Book: All in the Mind by Jenny Twistcategories: Book, Oldies, WW2, Alzheimer's, Experiment, Science Fiction, Nurse, India, Arranged Marriage, Historical Romance
Jenny Twistabout this book: Years ago I read about an old folks' home where they did the experiment of making their environment like that of their youth. I can't remember where I read this or what they were attempting to prove, but I do remember that one surprising result was that the subjects' hair darkened.
I've had the idea lurking at the back of my mind ever since. What if you carried the experiment to its logical conclusion?
Last year I entered Nanowrimo for the first time (a competition to write a novel in a month) and this was the idea that resurfaced when I sat down at my computer. I have never written so fast and furiously in my life before. The story just poured onto the page.
I kept coming across gaps in my knowledge but followed Stephen King's advice and just wrote it, intending to deal with all that later. When I picked it up again a few weeks later and got down to seriously working on it I found I had to do a lot of research on the Second World War. I knew a fair bit already from reading and television documentaries, as well as the experiences of my own parents, but I needed to know things like what branded goods they used, how the rationing system worked, etc.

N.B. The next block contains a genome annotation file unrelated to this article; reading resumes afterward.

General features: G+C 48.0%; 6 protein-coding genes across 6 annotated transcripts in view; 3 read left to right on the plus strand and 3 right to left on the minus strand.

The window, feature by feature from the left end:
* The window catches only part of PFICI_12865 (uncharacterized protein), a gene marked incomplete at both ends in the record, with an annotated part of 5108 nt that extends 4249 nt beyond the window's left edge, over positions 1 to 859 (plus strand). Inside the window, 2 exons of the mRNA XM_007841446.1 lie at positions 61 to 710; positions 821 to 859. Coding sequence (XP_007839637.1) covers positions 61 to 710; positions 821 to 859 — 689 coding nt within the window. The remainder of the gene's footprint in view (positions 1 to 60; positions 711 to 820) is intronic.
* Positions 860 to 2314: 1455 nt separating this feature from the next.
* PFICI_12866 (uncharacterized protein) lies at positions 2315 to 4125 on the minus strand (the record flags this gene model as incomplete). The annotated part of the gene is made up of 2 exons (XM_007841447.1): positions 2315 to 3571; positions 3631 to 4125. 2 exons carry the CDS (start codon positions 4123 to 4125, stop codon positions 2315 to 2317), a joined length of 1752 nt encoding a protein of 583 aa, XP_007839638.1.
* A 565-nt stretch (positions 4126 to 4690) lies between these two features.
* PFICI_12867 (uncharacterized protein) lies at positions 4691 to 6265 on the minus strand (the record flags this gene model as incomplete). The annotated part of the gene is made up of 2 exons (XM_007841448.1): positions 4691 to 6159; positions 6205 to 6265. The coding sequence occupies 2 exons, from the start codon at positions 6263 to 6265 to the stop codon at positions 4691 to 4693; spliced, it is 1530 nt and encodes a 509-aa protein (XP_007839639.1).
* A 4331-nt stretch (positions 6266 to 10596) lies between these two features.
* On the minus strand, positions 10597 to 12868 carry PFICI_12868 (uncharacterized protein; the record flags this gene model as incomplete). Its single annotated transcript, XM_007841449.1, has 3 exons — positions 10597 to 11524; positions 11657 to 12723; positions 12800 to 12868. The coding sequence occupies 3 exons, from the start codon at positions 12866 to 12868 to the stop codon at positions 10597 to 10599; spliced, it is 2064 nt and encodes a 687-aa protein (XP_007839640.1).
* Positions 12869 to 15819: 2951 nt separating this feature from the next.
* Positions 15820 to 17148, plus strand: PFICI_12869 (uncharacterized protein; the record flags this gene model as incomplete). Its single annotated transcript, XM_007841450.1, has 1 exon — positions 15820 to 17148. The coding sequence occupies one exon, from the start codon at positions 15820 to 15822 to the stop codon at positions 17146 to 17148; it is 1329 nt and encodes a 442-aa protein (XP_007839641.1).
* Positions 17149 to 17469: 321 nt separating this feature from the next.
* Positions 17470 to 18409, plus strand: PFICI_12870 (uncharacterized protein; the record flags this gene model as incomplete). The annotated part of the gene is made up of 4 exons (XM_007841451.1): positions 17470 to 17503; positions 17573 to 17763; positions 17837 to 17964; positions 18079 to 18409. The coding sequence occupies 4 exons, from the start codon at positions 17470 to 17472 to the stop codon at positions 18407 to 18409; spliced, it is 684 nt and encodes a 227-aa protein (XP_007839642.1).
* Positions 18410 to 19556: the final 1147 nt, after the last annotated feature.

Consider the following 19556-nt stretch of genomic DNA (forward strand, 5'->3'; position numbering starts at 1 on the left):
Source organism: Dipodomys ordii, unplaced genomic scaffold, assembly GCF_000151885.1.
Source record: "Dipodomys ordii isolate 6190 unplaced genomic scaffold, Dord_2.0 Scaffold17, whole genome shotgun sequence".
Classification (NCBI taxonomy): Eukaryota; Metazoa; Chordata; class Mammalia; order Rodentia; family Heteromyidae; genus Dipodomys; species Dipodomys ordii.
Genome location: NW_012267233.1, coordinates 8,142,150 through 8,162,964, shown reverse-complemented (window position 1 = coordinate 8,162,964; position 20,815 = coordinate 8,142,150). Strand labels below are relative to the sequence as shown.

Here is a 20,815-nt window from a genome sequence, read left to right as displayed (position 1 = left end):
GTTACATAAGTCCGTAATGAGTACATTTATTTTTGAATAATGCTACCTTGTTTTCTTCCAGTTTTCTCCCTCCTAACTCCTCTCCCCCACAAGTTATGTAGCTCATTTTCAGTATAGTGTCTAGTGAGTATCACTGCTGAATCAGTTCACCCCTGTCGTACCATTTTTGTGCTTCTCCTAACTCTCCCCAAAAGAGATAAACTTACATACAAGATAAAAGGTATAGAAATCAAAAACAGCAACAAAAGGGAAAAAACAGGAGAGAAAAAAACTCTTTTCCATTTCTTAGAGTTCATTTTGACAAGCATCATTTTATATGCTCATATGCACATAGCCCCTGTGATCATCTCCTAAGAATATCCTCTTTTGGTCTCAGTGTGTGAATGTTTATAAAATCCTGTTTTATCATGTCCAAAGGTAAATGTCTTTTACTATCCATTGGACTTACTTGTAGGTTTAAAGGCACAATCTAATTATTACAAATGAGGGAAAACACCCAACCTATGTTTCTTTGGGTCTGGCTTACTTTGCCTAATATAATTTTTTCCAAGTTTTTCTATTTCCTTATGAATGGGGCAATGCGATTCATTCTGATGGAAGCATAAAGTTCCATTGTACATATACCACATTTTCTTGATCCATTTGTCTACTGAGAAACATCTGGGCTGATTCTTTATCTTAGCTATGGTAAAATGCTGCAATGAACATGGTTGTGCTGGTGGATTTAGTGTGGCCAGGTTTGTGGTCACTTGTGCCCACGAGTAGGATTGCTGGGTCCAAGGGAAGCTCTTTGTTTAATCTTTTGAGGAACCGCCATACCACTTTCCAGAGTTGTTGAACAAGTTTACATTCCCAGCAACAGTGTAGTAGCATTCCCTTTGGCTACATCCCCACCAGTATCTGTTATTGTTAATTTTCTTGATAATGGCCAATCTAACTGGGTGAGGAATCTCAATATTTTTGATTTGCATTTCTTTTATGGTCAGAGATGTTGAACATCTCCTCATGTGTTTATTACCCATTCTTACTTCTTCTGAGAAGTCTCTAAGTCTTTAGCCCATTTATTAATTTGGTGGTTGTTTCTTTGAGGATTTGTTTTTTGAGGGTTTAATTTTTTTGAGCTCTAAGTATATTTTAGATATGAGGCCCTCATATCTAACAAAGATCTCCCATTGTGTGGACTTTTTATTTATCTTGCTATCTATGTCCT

I also realised, when one of my characters suddenly got completely out of hand and decided to return to India, that I was woefully ignorant of Indian culture. I knew some from reading, and I had studied a lot of Indian history at university, but I had no idea whether my knowledge would suffice for modern day India. The problem with something like that is you don't know what it is you don't know. I did not realise, for example, that a Hindu would be unlikely to understand Urdu. So I appealed on Twitter for experts on Hindu culture to read and correct it. I had four responses and checked all their comments with Google. Thank you, you wonderful people. You've saved me a lot of embarrassment. And thank God for Google. It's saved me weeks of work.
My dear friend, Caroline, read the proofs when she was staying with me and suggested the idea for a cover. She painted the beautiful hands. They belong to her mother, Anne Ritson, to whom the book is dedicated. The photograph is of my own mother, May Thornton, who was a nurse at the end of the Second World War.
So, to a large extent, this book is the product of friendship.
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